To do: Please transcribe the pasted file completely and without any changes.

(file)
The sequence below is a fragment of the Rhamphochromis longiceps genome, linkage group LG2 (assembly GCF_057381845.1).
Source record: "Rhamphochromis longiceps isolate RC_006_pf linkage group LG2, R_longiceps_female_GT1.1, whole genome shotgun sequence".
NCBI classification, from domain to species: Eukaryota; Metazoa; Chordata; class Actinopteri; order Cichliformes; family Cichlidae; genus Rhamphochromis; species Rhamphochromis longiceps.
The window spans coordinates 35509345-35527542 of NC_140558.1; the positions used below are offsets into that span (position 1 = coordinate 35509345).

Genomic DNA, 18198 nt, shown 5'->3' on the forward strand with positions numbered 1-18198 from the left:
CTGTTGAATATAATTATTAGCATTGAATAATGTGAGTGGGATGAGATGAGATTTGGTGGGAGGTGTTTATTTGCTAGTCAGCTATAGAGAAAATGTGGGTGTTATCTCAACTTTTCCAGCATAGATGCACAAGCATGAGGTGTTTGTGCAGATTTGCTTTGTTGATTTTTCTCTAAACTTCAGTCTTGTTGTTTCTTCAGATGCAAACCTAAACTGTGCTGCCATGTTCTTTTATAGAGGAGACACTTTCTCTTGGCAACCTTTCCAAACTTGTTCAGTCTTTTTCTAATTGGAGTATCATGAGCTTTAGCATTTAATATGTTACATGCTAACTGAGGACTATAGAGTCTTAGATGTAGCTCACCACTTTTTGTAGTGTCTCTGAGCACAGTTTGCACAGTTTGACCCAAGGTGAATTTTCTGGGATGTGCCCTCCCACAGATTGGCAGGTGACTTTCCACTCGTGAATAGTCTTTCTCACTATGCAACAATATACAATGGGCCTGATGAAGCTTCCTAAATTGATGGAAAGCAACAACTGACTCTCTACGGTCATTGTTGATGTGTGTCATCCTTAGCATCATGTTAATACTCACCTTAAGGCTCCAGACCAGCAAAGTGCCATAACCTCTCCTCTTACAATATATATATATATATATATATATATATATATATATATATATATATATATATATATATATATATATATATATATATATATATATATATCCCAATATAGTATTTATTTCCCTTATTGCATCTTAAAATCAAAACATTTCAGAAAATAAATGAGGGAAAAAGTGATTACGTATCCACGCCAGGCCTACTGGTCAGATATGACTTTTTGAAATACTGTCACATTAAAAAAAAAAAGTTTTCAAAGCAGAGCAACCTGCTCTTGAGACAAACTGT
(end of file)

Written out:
The sequence below is a fragment of the Rhamphochromis longiceps genome, linkage group LG2 (assembly GCF_057381845.1).
Source record: "Rhamphochromis longiceps isolate RC_006_pf linkage group LG2, R_longiceps_female_GT1.1, whole genome shotgun sequence".
NCBI classification, from domain to species: Eukaryota; Metazoa; Chordata; class Actinopteri; order Cichliformes; family Cichlidae; genus Rhamphochromis; species Rhamphochromis longiceps.
The window spans coordinates 35509345-35527542 of NC_140558.1; the positions used below are offsets into that span (position 1 = coordinate 35509345).

Genomic DNA, 18198 nt, shown 5'->3' on the forward strand with positions numbered 1-18198 from the left:
CTGTTGAATATAATTATTAGCATTGAATAATGTGAGTGGGATGAGATGAGATTTGGTGGGAGGTGTTTATTTGCTAGTCAGCTATAGAGAAAATGTGGGTGTTATCTCAACTTTTCCAGCATAGATGCACAAGCATGAGGTGTTTGTGCAGATTTGCTTTGTTGATTTTTCTCTAAACTTCAGTCTTGTTGTTTCTTCAGATGCAAACCTAAACTGTGCTGCCATGTTCTTTTATAGAGGAGACACTTTCTCTTGGCAACCTTTCCAAACTTGTTCAGTCTTTTTCTAATTGGAGTATCATGAGCTTTAGCATTTAATATGTTACATGCTAACTGAGGACTATAGAGTCTTAGATGTAGCTCACCACTTTTTGTAGTGTCTCTGAGCACAGTTTGCACAGTTTGACCCAAGGTGAATTTTCTGGGATGTGCCCTCCCACAGATTGGCAGGTGACTTTCCACTCGTGAATAGTCTTTCTCACTATGCAACAATATACAATGGGCCTGATGAAGCTTCCTAAATTGATGGAAAGCAACAACTGACTCTCTACGGTCATTGTTGATGTGTGTCATCCTTAGCATCATGTTAATACTCACCTTAAGGCTCCAGACCAGCAAAGTGCCATAACCTCTCCTCTTACAATATATATATATATATATATATATATATATATATATATATATATATATATATATATATATATATATATATATATATATATATATATATCCCAATATAGTATTTATTTCCCTTATTGCATCTTAAAATCAAAACATTTCAGAAAATAAATGAGGGAAAAAGTGATTACGTATCCACGCCAGGCCTACTGGTCAGATATGACTTTTTGAAATACTGTCACATTAAAAAAAAAAAGTTTTCAAAGCAGAGCAACCTGCTCTTGAGACAAACTGT